Reviews elsewhere on the web:
Guardian Unlimited
Kenan Malik
Jim Walker
Roger William Gilman
Human Nature
John C. Snider

Daniel C Dennett

Freedom Evolves

Physicalism seems to be the dominant philosophy of mind at present. However, the question is far from settled, so physicalism still needs its defenders. In Freedom Evolves Daniel Dennett continues his battle against Cartesian Dualism. He shows how what we call free will could have arisen from simple beginnings, without the need to postulate something extra. Its the sort of thing Dennett does well - constructing a model of how our minds might work and showing how experiments support this model. Hence the book is definitely worth reading, but I feel that he still spends too much time worrying about and taking cheap shots at Dualism.

Dennett looks at simple choice mechanisms in early forms of life and discusses how these could have evolved into complex decision procedures and so into what we know as freewill. This leads on to questions of morality. Dennett takes a detailed look at altruism and at what actions can be thought of as 'genuinely' altruistic.

Dennett seems very much taken with Conway's Game of Life. I wasn't totally convinced about the usefulness of this. On the one hand it does allow you to think of how life might be simulated on a computer. On the other it seems that all he shows is that a computer can model a much slower computer.

Amazon.com info
Paperback 368 pages  
ISBN: 0142003840
Salesrank: 119275
Weight:0.7 lbs
Published: 2004 Penguin Books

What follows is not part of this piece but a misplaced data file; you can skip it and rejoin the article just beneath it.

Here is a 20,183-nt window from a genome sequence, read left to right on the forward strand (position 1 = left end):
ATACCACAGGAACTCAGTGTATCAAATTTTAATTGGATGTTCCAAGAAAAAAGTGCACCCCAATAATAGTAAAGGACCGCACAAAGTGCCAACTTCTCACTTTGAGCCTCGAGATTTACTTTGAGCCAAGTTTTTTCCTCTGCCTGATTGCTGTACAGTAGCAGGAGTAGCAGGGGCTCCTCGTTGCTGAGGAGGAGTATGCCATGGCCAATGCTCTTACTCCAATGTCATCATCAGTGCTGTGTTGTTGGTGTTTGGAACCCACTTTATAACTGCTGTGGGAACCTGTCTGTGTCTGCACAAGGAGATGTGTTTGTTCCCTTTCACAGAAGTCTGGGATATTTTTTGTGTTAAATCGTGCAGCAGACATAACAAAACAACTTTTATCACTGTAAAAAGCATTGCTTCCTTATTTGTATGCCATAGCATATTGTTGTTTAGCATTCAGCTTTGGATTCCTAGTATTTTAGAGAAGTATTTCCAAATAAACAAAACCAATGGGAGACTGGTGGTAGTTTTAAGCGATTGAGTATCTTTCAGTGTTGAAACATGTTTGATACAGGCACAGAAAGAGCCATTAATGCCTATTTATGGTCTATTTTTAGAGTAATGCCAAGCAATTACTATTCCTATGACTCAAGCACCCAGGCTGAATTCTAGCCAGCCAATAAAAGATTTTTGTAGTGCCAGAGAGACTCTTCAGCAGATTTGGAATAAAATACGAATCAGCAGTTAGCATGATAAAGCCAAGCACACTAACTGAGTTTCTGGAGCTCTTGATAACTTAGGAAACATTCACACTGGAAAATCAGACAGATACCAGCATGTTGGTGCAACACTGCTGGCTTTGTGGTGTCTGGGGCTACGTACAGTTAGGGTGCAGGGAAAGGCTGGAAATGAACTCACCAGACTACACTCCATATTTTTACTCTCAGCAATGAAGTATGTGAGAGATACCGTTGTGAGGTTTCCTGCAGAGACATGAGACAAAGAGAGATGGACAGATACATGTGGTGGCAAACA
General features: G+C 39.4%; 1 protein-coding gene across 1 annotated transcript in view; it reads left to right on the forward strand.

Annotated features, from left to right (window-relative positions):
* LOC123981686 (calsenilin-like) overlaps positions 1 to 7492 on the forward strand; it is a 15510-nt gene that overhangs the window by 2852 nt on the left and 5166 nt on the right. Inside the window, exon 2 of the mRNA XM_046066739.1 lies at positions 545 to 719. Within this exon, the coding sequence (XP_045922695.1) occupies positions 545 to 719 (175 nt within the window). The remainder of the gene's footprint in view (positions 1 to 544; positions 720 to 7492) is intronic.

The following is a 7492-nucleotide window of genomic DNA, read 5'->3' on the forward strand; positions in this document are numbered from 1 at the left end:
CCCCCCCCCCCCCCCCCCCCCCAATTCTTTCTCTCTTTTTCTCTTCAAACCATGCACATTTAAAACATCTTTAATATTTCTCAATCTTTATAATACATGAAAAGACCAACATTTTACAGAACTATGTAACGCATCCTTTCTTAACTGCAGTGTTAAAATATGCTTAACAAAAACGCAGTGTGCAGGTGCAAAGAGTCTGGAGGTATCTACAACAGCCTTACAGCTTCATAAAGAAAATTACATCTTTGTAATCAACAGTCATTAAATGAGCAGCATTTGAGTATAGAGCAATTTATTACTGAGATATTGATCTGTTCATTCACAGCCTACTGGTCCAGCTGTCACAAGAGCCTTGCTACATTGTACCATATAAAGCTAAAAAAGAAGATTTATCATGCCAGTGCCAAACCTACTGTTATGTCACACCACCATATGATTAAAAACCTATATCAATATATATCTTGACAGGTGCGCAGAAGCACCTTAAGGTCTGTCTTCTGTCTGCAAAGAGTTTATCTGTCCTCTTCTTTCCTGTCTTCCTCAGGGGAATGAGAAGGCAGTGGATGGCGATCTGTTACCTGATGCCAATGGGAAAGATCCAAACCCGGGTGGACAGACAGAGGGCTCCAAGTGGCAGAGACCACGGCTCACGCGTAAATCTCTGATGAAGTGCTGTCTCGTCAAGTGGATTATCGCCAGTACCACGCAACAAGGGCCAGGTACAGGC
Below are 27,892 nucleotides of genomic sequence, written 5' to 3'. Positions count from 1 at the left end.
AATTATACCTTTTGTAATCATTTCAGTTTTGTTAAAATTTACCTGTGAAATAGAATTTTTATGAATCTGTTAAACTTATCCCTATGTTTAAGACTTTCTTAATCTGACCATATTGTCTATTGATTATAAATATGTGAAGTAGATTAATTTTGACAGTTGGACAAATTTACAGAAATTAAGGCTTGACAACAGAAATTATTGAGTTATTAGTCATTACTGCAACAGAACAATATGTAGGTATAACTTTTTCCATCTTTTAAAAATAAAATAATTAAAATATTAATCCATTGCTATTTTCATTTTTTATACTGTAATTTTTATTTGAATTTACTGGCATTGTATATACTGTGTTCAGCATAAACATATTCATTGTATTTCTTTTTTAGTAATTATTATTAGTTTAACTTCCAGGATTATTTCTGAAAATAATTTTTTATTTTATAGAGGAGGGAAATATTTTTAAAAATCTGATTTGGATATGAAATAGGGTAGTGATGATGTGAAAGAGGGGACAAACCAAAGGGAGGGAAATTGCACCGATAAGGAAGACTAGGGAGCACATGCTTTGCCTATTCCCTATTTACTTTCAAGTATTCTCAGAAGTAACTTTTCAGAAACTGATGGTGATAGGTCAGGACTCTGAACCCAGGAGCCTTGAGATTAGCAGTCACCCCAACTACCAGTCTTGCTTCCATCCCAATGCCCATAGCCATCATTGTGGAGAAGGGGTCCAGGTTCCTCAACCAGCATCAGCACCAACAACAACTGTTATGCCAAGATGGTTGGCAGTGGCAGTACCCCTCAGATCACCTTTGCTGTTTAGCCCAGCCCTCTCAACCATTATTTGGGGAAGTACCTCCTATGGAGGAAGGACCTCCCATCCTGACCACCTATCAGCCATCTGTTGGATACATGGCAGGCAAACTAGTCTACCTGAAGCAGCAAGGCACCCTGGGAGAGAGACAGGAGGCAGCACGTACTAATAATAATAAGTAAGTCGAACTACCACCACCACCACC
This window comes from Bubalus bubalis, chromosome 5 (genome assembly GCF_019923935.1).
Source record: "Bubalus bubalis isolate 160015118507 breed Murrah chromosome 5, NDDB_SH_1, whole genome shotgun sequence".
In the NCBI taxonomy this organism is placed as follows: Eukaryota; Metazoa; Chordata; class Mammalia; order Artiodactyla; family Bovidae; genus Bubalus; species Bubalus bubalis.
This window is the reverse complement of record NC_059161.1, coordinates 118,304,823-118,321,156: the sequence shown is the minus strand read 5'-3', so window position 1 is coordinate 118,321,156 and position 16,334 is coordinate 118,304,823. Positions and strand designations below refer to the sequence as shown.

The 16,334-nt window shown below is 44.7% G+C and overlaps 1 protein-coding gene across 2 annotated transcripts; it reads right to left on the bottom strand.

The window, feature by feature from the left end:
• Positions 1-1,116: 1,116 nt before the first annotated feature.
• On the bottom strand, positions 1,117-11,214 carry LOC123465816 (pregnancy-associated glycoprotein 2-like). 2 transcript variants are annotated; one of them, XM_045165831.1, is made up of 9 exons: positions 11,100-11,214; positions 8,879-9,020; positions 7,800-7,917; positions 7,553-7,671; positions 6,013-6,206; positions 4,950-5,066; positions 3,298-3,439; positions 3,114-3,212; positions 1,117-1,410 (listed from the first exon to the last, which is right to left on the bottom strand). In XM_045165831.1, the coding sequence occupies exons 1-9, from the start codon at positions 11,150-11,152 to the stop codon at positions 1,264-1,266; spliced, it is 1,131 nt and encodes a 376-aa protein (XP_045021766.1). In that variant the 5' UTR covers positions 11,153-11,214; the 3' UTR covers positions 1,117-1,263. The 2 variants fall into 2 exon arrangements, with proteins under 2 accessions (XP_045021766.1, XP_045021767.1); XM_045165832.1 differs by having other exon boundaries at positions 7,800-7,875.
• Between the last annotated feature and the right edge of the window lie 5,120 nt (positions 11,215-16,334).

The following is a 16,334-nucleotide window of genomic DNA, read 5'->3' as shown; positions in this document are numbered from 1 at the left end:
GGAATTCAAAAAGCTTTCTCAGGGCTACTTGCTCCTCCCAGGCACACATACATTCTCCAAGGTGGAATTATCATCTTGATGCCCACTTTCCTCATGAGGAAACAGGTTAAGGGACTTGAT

Amazon price $12.47
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Amazon.co.uk info
Paperback 368 pages  
ISBN: 0142003840
Salesrank: 2133342
Weight:0.7 lbs
Published: 2004 Penguin Books
Marketplace:New from £9.85:Used from £1.00
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Amazon.ca info
Paperback 368 pages  
ISBN: 0142003840
Salesrank: 161882
Weight:0.7 lbs
Published: 2004 Penguin Books
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Marketplace:New from CDN$ 14.14:Used from CDN$ 0.01
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Product Description
Can there be freedom and free will in a deterministic world? Renowned philosopher Daniel Dennett emphatically answers “yes!” Using an array of provocative formulations, Dennett sets out to show how we alone among the animals have evolved minds that give us free will and morality. Weaving a richly detailed narrative, Dennett explains in a series of strikingly original
arguments—drawing upon evolutionary biology, cognitive  neuroscience, economics, and philosophy—that far from being an enemy of traditional explorations of freedom, morality, and meaning, the evolutionary perspective can be an indispensable ally. In Freedom Evolves, Dennett seeks to place ethics on the foundation it deserves: a realistic, naturalistic, potentially unified vision of our place in nature.